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United States Trade Representative Carla A. Hills arrived in Taipei on November 30; before Christmas, Commerce Secretary Barbara Ha ckman Franklin will arrive in Beijing. Neither the timing nor the subjects that these officials will discuss is accidental. Their messages ought also to be unambiguous: Just as the busi- ness of the post-Cold War era is trade-free, fair, and mutually bene f icial-so too must its political bond be democracy. It is only when these parallel tracks converge that genuine and enduring Sino-American friend- ship is possible. Taiwan has long since gotten the message. Now it is up to the People's Republic. Only the C h inese can make the necessary accommodations in their political system to qualify for full membership in what is emerging as a community of democracies. This could happen on President-elect Bill Clinton's watch. He would do well to keep straight the distin c - tive character of each of these tracks, the commercial and political, and to pursue both with separate but equal forcefulness. From Geopolitics to the Democratic Revolution. China used to be able to present itself to the West as the benign variety of a c ommunist regime. But that time is past. China is the only mature, nuclear-armed totalitarianism left in the world. Cuba, Vietnam, and North Korea are only remnants of what was once an ag- gressive Soviet empire. For most of the 1980s China was militarily s elf-effacing, economically adventurous, and relatively open to the outside world. Above all, it was no friend of the Soviet Union. And so, the U.S. overlooked---or lacked the clarity of purpose to confront-China's grimmer side, notably its military rade w i th some of the world's worst regimes and its abominable human rights record: the 10 million prisoners languishing in the Chinese gulag, the periodic crackdowns in Tibet, the absolute denial to its people of any trice of political self-expression. Not any m ore. The end of the Cold War and the collapse of the Soviet Union have -changed the world around China. The result is that Sino-American relations arguably are on course to becoming more realistic, and markedly healthier, than at any time in the last seve r al decades. Strategically, China is less important to the West than it once was, leaving Washington freer to hold Beijing explicitly responsible for its misdeeds. The U.S. is beginning to demand and sometimes to secure hard-won concessions from a China th a t for too long has been all "gef ' and no "give." George Bush's decision in August to sell F- 16 fighter jets to Taiwan was not just electoral porkbarreling but also a useful exercise in Pacific geopolitics. Weapons sales to Taipei send a signal that the m ilitary balance across the Taiwan Strait (and in Asia generally) must not tip too much toward Beijing. And human rights considerations have become a front-bumer issue in Sino-American rela- tions. Washington now seeks to persuade the Chinese leadership th at people have the right to be treated hu- manely by their government; that cruelty and brutality am not acceptable; and that, ultimately, the rule of law is the benchmark in the transition of a "relationship"' into a "friendship."


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S trengthening the Washington-Taipei Tie. The arrival. of an American cabinet official in Taipei is likewise long overdue. The thirteen years of political isolation since the Carter Administration in 1979 abruptly ended formal diplomatic des with the Repub l ic of China has forced Taipei to establish unortho- dox, anu's length relations with the, U.S., Europe, and other Asian countries. Still, despite the repeated diplomatic setbacks-only 29 countries today recognize the Republic of China on Taiwan-this islan d of 21 million sits on top of $86 billion in foreign currency reserves, commands a global economic presence far greater than its size, and is rapidly approaching a historic landmark: the first case of institutionalized democracy in Chinese history. Indeed , democratic change on Taiwan, no less than political repression on the mainland, has altered the arena in which U.S. policy toward China must operate. Taiwan is the model for all of China in more ways than one. More broadly, the engine of change is the em e rgence of a commercially borderless (and increasingly in- fluential) Greater China-an amalgam of economies, both formal and informal, that stretches from south- em and coastal China, Taiwan, and Hong Kong, to divem focal points of the Chinese diaspora, ar o und the Pacific Rim. Chinese businesses, both within the mainland and outside, now are astonishingly free of the constraints of time and space, and thus of the control of political authorities. With the punch of a com- puter key, huge amounts of capital a n d goods move around the region. Factories in the mainland's Guangdong province opemte through the night to manufacture goods that will go on sale in Hong Kong the next day. Cellular phones in Fujian province keep businessmen connected with partners in Sin g apore. From Beijing to Bangkok, the market is now recognized as the arbiter of economic decision-making- and the generator of wealth. The ascendance of Greater China's own ethnically driven marketplace is altering the nature of Asia's in- ternational econ o mic relations and its politics in ways that can be discerned only dimly. But what is cer- tain is that the Hong Kongs, Taiwans, and Singapores of the region are not only genuine centers of full- fledged capitalism but also are the dynamos that drive the r egion's change.- The image of prosperity through productivity is now visible even in the shadow of Mao Zedong's tomb. Free-market enterprises account for fully half-the growing half-of China's national product.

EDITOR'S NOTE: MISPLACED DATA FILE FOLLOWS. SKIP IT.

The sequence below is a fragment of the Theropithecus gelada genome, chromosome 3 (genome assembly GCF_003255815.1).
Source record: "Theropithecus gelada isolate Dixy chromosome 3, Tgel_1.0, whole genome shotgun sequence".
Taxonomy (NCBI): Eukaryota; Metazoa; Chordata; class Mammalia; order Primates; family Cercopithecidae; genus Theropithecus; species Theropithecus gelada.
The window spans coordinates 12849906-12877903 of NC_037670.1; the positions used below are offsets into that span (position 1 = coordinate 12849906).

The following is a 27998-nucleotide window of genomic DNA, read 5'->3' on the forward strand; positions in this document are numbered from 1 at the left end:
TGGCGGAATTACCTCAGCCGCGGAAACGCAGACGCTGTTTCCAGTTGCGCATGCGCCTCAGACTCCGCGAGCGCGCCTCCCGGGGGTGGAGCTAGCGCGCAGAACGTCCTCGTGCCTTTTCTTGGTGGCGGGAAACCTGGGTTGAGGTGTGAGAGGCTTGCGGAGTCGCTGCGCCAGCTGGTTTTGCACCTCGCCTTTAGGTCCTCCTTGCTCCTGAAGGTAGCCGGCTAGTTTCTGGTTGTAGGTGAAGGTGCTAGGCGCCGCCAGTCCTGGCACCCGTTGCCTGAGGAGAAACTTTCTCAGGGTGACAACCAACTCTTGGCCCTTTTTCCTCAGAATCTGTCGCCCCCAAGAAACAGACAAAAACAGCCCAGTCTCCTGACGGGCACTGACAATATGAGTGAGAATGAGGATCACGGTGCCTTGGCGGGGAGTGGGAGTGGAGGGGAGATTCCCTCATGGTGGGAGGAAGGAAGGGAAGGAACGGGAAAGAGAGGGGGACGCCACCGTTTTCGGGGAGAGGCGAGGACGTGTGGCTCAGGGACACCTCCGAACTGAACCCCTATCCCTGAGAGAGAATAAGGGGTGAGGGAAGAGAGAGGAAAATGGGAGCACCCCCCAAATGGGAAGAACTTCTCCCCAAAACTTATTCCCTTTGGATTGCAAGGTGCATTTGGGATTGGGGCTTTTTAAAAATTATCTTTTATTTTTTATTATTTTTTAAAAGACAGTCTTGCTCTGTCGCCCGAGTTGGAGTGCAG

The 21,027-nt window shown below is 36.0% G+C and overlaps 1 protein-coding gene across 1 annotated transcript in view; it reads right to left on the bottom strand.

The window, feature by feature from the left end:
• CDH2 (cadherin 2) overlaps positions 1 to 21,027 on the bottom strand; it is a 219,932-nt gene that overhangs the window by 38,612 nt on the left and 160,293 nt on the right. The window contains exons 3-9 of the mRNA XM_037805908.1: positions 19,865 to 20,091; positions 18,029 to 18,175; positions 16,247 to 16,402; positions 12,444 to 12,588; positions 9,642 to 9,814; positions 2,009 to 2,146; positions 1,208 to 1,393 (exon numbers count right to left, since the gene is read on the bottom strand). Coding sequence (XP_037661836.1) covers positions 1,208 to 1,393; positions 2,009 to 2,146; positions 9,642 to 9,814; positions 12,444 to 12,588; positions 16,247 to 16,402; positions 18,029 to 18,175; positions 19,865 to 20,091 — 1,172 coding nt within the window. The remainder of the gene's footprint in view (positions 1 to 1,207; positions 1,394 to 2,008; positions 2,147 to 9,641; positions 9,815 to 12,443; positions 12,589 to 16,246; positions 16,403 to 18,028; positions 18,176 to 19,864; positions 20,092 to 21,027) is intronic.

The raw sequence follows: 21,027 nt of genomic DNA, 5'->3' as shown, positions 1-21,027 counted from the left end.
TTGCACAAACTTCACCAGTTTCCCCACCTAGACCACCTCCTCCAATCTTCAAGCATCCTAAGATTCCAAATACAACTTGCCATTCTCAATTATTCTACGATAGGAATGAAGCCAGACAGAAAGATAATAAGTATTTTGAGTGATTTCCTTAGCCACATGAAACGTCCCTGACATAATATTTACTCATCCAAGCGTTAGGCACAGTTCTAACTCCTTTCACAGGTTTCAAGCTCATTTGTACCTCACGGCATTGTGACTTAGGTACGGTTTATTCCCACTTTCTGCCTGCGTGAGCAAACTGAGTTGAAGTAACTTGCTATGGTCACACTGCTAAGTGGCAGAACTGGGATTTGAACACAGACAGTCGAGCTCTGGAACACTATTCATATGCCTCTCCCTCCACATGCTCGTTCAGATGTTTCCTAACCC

That is why the dispatch of Ambassador lElls a nd Secretary Franklin-George Bush's Yankee Traders -to Taipei and Beijing should be instructive for Bill Clinton. The law of supply and demand is as immut- able as the law of gravity: As a country moves up the economic ladder, political freedoms almost al w ays follow. The prosperous, the ambitious, and the educated demand them. Indeed, they take them. The corre- lation is neither inevitable nor predictable at a date-certain, but no totalitarian regime has long co-existed with freewheeling entrepreneurialism . For the U.S., therefore, seeding and cultivating the burgeoning Chinese marketplace is a win-win propo- sition. Not for the first time, the businessman promises to be the agent of the American national interest.

Andrew B. Brick Senior Policy Analyst




Andrew Brick